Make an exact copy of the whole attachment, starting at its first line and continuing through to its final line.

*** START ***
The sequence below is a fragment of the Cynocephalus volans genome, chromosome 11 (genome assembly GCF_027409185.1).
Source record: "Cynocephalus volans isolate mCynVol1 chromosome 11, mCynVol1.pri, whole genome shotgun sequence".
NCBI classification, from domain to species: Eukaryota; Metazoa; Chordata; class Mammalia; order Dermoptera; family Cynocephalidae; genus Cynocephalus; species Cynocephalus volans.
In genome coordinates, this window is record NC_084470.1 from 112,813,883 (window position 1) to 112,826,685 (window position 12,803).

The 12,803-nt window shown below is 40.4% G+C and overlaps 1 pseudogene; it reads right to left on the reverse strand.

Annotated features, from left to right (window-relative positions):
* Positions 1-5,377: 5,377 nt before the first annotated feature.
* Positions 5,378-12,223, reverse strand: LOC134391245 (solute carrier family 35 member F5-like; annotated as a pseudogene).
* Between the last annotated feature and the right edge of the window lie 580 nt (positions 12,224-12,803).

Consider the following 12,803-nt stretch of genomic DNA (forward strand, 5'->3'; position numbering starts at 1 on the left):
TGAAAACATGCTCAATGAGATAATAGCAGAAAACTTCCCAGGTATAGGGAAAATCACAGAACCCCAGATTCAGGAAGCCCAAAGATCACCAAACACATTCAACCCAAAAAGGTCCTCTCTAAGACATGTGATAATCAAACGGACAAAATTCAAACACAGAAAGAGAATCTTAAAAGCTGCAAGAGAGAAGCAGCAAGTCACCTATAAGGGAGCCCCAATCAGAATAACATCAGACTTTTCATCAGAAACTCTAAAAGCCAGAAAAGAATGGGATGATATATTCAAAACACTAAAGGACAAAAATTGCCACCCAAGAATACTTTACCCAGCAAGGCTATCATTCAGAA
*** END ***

The sequence below is a fragment of the Cynocephalus volans genome, chromosome 11 (genome assembly GCF_027409185.1).
Source record: "Cynocephalus volans isolate mCynVol1 chromosome 11, mCynVol1.pri, whole genome shotgun sequence".
NCBI classification, from domain to species: Eukaryota; Metazoa; Chordata; class Mammalia; order Dermoptera; family Cynocephalidae; genus Cynocephalus; species Cynocephalus volans.
In genome coordinates, this window is record NC_084470.1 from 112,813,883 (window position 1) to 112,826,685 (window position 12,803).

The 12,803-nt window shown below is 40.4% G+C and overlaps 1 pseudogene; it reads right to left on the reverse strand.

Annotated features, from left to right (window-relative positions):
* Positions 1-5,377: 5,377 nt before the first annotated feature.
* Positions 5,378-12,223, reverse strand: LOC134391245 (solute carrier family 35 member F5-like; annotated as a pseudogene).
* Between the last annotated feature and the right edge of the window lie 580 nt (positions 12,224-12,803).

Consider the following 12,803-nt stretch of genomic DNA (forward strand, 5'->3'; position numbering starts at 1 on the left):
TGAAAACATGCTCAATGAGATAATAGCAGAAAACTTCCCAGGTATAGGGAAAATCACAGAACCCCAGATTCAGGAAGCCCAAAGATCACCAAACACATTCAACCCAAAAAGGTCCTCTCTAAGACATGTGATAATCAAACGGACAAAATTCAAACACAGAAAGAGAATCTTAAAAGCTGCAAGAGAGAAGCAGCAAGTCACCTATAAGGGAGCCCCAATCAGAATAACATCAGACTTTTCATCAGAAACTCTAAAAGCCAGAAAAGAATGGGATGATATATTCAAAACACTAAAGGACAAAAATTGCCACCCAAGAATACTTTACCCAGCAAGGCTATCATTCAGAA